Several High-Profile Disasters Bring A Renewed Focus on Resilient Infrastructure

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The saying goes “April showers bring May flowers,” but here we are at the beginning of June – one day closer to summer vacation and the start of beach season,  and the April showers haven’t stopped. Flooding, along with a plethora of other natural disasters across the country, from Hurricanes Michael and Florence to the California wildfires and devastating tornadoes, have brought the conversation on the need for more resilient infrastructure back to the forefront. Bloomberg covered the importance of infrastructure preparedness after massive amounts of rain and flooding. Curbed took an in-depth look at how Puerto Rico’s infrastructure is faring after its one-year anniversary. On NPR, California Fire Chief Ken Pimlott emphasized the necessity of evacuation routes and stated that our infrastructure must be resilient or at least resist the intensity of fires, in reference to the California wildfires. Our changing climate is contributing to more flooding, powerful tornadoes, and stronger hurricanes.

This past spring, several states saw severe flooding following storms – from Southern California to Texas to the Midwest, flooding has increased because of our changing climate. California is experiencing precipitation whiplash, meaning extreme periods of drought are followed by extreme periods of rainfall. Meanwhile, other parts of the country are experiencing record-breaking floods that the New York Times states are “consistent with the effects of climate change.” These storms are pushing levees and dams to their breaking points. Most infrastructure systems are not currently equipped to handle unpredictable changes. These “D”– rated systems have experienced significant damage. As June started, entire communities in Missouri are flooded after a levee breach forced people to leave their homes. When this happens, trains halt operation and farmers can’t drive their trucks to feed their cattle, forcing them to use a boat versus their trucks.

However, flooding isn’t the only threat testing our nation’s infrastructure and causing significant damage and loss of life and property. AccuWeather reported 516 tornadoes throughout the country during the month of May. Some of these tornadoes tore apart communities and their infrastructure systems. Tornadoes in Oklahoma and Arkansas left residents preparing for possible failure of nearby dams, while 17 tornadoes touched down in Ohio and 80,000 people were left without power.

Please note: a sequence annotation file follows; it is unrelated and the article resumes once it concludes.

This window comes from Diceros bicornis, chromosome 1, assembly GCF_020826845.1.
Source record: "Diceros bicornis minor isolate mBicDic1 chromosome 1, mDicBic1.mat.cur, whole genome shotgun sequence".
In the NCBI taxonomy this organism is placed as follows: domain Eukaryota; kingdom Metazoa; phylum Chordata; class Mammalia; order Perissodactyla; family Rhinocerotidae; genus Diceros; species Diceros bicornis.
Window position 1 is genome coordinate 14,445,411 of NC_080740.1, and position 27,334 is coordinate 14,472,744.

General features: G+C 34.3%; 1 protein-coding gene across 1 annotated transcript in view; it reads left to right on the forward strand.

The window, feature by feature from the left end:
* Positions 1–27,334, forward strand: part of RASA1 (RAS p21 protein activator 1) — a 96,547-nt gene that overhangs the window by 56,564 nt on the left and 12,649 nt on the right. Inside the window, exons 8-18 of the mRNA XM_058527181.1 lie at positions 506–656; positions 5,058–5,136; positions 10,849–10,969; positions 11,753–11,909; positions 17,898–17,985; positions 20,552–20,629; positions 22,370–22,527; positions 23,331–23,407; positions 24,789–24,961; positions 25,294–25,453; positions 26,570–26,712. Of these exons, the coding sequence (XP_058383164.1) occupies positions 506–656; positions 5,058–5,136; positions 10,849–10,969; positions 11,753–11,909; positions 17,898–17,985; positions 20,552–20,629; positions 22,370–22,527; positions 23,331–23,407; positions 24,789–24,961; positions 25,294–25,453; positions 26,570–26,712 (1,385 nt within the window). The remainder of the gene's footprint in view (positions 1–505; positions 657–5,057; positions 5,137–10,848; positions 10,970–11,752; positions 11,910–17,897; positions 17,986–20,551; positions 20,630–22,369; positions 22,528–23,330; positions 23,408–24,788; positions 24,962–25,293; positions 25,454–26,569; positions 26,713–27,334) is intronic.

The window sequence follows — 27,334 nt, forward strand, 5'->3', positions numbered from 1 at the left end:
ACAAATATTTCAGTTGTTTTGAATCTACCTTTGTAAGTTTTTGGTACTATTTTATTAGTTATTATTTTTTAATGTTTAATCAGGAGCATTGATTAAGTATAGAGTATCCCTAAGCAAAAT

A Path Forward

As aging infrastructure, climate change, and a growing population become larger concerns, states are pushing for the White House and Congress to agree on an infrastructure package that will allow us to prepare our systems for future disasters. Civil engineers are incorporating innovative, sustainable, and resilient infrastructure solutions into their daily work. We can also learn from past events to prepare for future disasters. In Addressing Flood Risk: A Path Forward for Texas After Hurricane Harvey, the Texas Section of ASCE analyzed flood risk management tactics in the state and gave recommendations to improve for the future. As part of the ASCE Committee on Adaption to a Challenging Climate and Infrastructure Resilience Division, the Society also recently released a Manual of Practice for civil engineers titled Climate-Resilient Infrastructure: Adaptive Design and Risk Management, which provides recommendations and solutions to help civil engineers prepare for the future with resilient infrastructure design.

ASCE develops standards that provide technical guidelines for promoting safety, reliability, productivity, and efficiency in civil engineering. Many of these standards are referenced by model building codes and then adopted by state and local jurisdiction. ASCE 7: Minimum Design Loads and Associated Criteria for Buildings and Other Structures is an integral part of the building codes in the United States, and describes the means for determining dead, live, soil, flood, rain, wind loads, and other factors, as well as their combinations for general structural design. In addition, ASCE 24: Flood Resistant Design and Construction provides minimum requirements for flood-resistant design and construction of structures located in flood hazard areas. We are grateful the President signed the Disaster Reform and Recovery Act in October 2018. This bill funds pre-disaster assistance so we can get ahead of these disasters and prepare for the next one.

In the second half of 2019, we look forward to the work civil engineers are doing to move towards building a resilient infrastructure network.

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